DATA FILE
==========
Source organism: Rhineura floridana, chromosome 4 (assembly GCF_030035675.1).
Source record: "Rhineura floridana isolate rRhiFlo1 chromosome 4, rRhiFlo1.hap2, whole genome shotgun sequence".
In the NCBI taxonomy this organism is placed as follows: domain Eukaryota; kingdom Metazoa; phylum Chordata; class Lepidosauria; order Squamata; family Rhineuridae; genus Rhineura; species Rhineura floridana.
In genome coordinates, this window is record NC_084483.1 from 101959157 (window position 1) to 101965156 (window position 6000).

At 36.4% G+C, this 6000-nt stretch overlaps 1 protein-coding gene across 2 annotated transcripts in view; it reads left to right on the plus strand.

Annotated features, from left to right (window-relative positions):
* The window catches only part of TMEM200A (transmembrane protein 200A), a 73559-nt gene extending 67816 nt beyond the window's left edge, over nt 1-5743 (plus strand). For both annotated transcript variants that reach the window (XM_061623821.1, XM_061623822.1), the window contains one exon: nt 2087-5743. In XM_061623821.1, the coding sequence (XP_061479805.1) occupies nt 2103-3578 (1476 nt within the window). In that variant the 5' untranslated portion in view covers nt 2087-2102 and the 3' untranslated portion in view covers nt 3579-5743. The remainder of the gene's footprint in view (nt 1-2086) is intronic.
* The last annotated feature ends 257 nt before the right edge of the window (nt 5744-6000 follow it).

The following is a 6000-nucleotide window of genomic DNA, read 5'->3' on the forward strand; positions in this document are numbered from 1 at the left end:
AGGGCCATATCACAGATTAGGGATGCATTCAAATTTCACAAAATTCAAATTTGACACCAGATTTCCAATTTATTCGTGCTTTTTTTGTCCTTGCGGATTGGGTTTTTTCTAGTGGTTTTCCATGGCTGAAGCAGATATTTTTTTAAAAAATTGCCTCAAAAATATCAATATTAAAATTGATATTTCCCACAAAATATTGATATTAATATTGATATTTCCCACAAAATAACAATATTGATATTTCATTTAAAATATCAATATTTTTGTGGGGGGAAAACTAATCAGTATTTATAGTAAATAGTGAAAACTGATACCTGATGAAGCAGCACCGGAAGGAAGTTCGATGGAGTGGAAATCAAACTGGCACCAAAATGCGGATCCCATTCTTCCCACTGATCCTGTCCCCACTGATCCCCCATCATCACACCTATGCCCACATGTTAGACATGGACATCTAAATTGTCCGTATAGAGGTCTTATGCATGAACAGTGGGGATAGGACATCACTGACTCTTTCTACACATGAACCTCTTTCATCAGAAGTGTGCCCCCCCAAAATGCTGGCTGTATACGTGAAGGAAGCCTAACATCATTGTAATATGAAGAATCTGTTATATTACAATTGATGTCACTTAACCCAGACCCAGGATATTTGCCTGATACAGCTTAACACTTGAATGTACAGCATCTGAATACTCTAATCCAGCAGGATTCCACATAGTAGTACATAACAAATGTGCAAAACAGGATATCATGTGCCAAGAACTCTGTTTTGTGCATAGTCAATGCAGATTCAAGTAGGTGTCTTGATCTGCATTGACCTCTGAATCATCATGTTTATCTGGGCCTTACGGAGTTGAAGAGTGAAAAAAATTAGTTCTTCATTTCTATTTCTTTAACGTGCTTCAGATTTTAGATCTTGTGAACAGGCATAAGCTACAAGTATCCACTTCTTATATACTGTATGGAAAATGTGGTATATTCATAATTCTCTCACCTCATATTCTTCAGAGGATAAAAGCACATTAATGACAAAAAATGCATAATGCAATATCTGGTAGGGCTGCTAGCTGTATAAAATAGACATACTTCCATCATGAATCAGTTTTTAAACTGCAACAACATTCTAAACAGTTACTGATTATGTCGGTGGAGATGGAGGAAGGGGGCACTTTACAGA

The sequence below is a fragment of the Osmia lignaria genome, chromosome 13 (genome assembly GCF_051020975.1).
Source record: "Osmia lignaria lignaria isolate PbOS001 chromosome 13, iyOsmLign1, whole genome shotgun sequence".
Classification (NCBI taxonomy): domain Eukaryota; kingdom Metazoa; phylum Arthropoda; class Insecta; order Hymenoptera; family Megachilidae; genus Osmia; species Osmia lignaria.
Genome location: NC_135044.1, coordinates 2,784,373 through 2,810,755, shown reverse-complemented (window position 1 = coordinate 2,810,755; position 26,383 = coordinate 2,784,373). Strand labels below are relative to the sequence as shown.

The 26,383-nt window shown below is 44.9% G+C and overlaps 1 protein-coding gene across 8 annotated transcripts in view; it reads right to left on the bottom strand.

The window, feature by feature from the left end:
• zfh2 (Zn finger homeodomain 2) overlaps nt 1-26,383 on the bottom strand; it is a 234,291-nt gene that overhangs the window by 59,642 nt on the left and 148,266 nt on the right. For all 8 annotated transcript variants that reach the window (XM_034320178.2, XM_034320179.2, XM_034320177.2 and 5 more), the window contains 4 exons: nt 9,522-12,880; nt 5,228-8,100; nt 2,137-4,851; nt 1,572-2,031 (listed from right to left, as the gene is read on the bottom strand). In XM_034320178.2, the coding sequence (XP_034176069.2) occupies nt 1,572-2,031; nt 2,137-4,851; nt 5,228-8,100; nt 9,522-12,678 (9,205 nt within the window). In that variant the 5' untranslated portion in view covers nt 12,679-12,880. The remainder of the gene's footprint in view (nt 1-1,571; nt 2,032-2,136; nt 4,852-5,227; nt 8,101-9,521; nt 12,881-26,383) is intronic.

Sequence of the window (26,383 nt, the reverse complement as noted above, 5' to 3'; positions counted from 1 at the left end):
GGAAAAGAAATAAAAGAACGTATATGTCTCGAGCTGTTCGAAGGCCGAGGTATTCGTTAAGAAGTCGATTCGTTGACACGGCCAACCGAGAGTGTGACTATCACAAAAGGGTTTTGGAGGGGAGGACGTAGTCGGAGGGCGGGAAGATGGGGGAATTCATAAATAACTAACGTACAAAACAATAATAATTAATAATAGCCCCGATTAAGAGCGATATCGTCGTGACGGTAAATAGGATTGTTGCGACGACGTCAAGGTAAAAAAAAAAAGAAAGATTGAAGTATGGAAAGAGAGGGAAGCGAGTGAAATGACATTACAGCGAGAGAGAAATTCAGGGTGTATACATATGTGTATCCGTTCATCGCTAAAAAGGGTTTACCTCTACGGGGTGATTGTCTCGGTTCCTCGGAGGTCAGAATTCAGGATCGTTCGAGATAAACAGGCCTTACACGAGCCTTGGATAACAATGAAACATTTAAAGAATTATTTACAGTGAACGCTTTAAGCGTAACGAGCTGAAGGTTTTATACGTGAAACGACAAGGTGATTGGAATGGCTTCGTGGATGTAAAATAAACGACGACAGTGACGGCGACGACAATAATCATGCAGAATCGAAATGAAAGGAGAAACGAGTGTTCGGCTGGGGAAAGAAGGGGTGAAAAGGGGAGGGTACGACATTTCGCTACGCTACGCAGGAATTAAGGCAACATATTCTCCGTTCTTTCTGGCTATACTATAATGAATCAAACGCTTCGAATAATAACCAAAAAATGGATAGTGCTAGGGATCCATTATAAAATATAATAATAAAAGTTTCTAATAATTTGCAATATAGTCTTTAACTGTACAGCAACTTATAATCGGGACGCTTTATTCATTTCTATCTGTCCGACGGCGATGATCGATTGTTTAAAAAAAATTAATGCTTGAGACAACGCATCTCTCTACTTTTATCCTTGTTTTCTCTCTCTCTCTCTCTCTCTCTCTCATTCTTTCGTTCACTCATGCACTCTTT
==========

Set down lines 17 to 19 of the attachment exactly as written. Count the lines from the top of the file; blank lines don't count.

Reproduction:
• zfh2 (Zn finger homeodomain 2) overlaps nt 1-26,383 on the bottom strand; it is a 234,291-nt gene that overhangs the window by 59,642 nt on the left and 148,266 nt on the right. For all 8 annotated transcript variants that reach the window (XM_034320178.2, XM_034320179.2, XM_034320177.2 and 5 more), the window contains 4 exons: nt 9,522-12,880; nt 5,228-8,100; nt 2,137-4,851; nt 1,572-2,031 (listed from right to left, as the gene is read on the bottom strand). In XM_034320178.2, the coding sequence (XP_034176069.2) occupies nt 1,572-2,031; nt 2,137-4,851; nt 5,228-8,100; nt 9,522-12,678 (9,205 nt within the window). In that variant the 5' untranslated portion in view covers nt 12,679-12,880. The remainder of the gene's footprint in view (nt 1-1,571; nt 2,032-2,136; nt 4,852-5,227; nt 8,101-9,521; nt 12,881-26,383) is intronic.

Sequence of the window (26,383 nt, the reverse complement as noted above, 5' to 3'; positions counted from 1 at the left end):
GGAAAAGAAATAAAAGAACGTATATGTCTCGAGCTGTTCGAAGGCCGAGGTATTCGTTAAGAAGTCGATTCGTTGACACGGCCAACCGAGAGTGTGACTATCACAAAAGGGTTTTGGAGGGGAGGACGTAGTCGGAGGGCGGGAAGATGGGGGAATTCATAAATAACTAACGTACAAAACAATAATAATTAATAATAGCCCCGATTAAGAGCGATATCGTCGTGACGGTAAATAGGATTGTTGCGACGACGTCAAGGTAAAAAAAAAAAGAAAGATTGAAGTATGGAAAGAGAGGGAAGCGAGTGAAATGACATTACAGCGAGAGAGAAATTCAGGGTGTATACATATGTGTATCCGTTCATCGCTAAAAAGGGTTTACCTCTACGGGGTGATTGTCTCGGTTCCTCGGAGGTCAGAATTCAGGATCGTTCGAGATAAACAGGCCTTACACGAGCCTTGGATAACAATGAAACATTTAAAGAATTATTTACAGTGAACGCTTTAAGCGTAACGAGCTGAAGGTTTTATACGTGAAACGACAAGGTGATTGGAATGGCTTCGTGGATGTAAAATAAACGACGACAGTGACGGCGACGACAATAATCATGCAGAATCGAAATGAAAGGAGAAACGAGTGTTCGGCTGGGGAAAGAAGGGGTGAAAAGGGGAGGGTACGACATTTCGCTACGCTACGCAGGAATTAAGGCAACATATTCTCCGTTCTTTCTGGCTATACTATAATGAATCAAACGCTTCGAATAATAACCAAAAAATGGATAGTGCTAGGGATCCATTATAAAATATAATAATAAAAGTTTCTAATAATTTGCAATATAGTCTTTAACTGTACAGCAACTTATAATCGGGACGCTTTATTCATTTCTATCTGTCCGACGGCGATGATCGATTGTTTAAAAAAAATTAATGCTTGAGACAACGCATCTCTCTACTTTTATCCTTGTTTTCTCTCTCTCTCTCTCTCTCTCTCTCATTCTTTCGTTCACTCATGCACTCTTT